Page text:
Throughout the years, West Virginia has suffered many tragedies that left hundreds of workers injured or dead. These tragedies are the result of disasters occurring in our coal mines, on our railroads and at industrial facilities like the Hawk’s Nest Tunnel incident. This disaster became one of the worst industrial tragedies in the history of the United States.1
In 1930, construction began on a three-mile tunnel through Gauley Mountain located between Ansted and Gauley Bridge, West Virginia. When finished, the Hawk’s Nest Tunnel would divert water from the New River to a hydroelectric plant downstream. The water would be used to produce electricity for Union Carbide’s metals plant at Alloy, West Virginia. In order to build the tunnel through solid rock, hundreds of unemployed men were recruited for construction jobs on the project. At least two-thirds of these workers were African Americans.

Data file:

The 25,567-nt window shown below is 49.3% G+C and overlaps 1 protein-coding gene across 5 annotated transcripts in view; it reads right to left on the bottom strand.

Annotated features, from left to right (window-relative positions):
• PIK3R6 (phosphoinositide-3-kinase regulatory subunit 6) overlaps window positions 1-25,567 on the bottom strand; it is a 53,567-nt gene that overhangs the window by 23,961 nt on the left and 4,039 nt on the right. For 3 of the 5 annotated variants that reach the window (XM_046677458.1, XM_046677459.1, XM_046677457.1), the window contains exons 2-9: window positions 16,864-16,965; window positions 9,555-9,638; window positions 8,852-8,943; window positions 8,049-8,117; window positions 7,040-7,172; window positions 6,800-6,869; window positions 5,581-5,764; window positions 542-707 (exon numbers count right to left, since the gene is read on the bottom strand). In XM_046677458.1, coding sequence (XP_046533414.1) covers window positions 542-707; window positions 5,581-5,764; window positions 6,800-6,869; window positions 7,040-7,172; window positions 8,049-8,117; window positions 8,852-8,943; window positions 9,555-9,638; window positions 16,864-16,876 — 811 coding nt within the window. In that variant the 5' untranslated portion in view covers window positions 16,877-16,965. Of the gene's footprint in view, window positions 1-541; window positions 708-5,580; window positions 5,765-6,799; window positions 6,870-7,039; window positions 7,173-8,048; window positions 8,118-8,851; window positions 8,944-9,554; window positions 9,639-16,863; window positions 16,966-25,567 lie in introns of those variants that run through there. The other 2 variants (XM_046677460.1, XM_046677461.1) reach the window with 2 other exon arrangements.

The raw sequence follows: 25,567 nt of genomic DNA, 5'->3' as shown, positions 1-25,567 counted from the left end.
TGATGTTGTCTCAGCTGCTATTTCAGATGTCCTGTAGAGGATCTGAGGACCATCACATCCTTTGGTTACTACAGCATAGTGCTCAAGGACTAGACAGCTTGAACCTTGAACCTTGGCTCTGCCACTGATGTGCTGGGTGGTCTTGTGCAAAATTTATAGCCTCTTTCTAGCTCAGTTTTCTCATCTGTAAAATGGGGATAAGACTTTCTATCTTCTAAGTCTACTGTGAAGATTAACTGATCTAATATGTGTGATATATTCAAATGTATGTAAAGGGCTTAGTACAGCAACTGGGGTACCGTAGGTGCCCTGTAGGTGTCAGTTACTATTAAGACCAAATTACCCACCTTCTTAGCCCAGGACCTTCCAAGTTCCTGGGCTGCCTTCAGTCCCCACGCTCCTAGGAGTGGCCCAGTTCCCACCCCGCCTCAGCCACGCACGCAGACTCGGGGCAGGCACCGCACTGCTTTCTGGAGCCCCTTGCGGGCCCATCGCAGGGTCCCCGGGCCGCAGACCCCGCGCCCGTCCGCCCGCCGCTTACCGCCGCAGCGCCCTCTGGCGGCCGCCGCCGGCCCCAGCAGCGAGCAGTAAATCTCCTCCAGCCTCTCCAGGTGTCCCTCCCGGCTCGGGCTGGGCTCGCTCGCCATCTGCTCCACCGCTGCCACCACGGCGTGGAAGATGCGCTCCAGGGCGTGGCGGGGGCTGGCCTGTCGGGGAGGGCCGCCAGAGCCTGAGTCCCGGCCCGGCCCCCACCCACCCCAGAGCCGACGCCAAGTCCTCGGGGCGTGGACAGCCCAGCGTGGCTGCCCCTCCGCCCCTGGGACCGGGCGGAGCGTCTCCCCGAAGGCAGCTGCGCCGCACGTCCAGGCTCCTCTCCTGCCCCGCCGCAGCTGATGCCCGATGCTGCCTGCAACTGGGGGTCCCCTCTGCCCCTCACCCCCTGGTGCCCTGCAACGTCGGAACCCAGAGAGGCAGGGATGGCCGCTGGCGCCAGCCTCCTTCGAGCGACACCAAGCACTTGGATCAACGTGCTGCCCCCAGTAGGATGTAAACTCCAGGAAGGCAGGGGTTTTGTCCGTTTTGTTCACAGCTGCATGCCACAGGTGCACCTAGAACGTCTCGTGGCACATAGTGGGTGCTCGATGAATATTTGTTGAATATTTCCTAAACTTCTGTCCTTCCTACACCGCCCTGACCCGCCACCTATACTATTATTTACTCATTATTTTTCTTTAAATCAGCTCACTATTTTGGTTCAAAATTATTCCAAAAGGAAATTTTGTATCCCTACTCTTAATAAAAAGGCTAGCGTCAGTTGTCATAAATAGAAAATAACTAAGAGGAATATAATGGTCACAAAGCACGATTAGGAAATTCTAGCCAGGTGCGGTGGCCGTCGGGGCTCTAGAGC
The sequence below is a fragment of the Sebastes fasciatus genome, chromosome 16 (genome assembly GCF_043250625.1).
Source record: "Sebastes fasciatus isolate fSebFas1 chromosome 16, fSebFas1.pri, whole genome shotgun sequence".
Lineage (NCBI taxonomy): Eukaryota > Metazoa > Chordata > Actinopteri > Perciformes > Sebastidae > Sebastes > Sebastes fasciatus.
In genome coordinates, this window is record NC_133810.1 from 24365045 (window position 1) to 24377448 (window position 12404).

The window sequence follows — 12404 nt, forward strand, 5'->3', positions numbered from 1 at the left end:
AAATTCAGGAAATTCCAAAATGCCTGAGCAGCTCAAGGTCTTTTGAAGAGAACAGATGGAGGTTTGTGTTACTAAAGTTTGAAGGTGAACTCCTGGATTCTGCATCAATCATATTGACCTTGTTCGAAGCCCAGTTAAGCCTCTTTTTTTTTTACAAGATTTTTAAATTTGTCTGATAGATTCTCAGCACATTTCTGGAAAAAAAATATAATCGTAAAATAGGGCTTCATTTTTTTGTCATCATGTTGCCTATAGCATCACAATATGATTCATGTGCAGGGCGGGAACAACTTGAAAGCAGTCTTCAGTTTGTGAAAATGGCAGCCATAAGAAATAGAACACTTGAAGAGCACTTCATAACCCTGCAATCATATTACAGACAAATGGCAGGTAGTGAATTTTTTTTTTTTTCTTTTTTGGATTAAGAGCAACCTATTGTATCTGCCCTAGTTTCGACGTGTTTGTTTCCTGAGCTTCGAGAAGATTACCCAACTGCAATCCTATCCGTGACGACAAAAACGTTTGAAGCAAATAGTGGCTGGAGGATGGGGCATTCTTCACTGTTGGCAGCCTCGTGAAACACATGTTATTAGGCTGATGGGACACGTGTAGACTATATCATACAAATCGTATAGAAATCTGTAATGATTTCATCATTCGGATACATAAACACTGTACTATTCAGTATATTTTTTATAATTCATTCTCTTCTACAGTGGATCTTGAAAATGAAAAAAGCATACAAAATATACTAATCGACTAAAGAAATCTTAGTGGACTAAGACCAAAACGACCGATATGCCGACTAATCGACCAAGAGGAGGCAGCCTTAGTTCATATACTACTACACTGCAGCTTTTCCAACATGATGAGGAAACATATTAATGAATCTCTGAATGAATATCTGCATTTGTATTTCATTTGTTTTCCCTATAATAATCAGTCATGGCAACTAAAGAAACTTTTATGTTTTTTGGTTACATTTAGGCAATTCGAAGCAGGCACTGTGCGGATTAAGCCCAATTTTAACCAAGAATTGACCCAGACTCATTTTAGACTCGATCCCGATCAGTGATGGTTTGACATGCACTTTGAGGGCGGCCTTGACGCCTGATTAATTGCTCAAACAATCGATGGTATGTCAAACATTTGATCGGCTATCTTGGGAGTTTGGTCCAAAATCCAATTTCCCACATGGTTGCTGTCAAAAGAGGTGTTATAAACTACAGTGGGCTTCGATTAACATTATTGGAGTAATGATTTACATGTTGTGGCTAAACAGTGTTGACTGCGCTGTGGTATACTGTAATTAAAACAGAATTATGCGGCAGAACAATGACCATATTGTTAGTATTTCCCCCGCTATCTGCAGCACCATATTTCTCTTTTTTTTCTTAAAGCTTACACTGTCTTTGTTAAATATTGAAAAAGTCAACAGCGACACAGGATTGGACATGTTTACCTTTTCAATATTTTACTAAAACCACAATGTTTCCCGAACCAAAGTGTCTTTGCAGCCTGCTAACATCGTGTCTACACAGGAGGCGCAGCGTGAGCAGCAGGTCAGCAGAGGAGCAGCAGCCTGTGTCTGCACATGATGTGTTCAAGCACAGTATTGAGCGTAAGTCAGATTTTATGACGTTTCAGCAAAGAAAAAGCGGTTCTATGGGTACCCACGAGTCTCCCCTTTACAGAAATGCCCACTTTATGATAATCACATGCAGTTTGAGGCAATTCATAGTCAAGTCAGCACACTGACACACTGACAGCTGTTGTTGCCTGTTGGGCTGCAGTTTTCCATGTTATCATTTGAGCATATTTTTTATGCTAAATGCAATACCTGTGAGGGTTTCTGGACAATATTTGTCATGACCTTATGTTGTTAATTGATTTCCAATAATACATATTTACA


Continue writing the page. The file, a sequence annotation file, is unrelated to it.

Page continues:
The length of employment in the tunnel rarely lasted more than a year. The dangerous working conditions and silica dust rendered many of the men unable to work. Excavation of the Hawk’s Nest Tunnel lead to the greatest death toll ever from silicosis in the United States. Of the approximately 5,000 men that worked on the project, an estimated 2,900 worked inside the tunnel. Of these men, silicosis claimed the lives of at least 764 workers. A majority of the dead were African Americans. In the years after the project was completed, many more would die due to their exposure to silica dust while working in the tunnel.
Last updated: February 15, 2022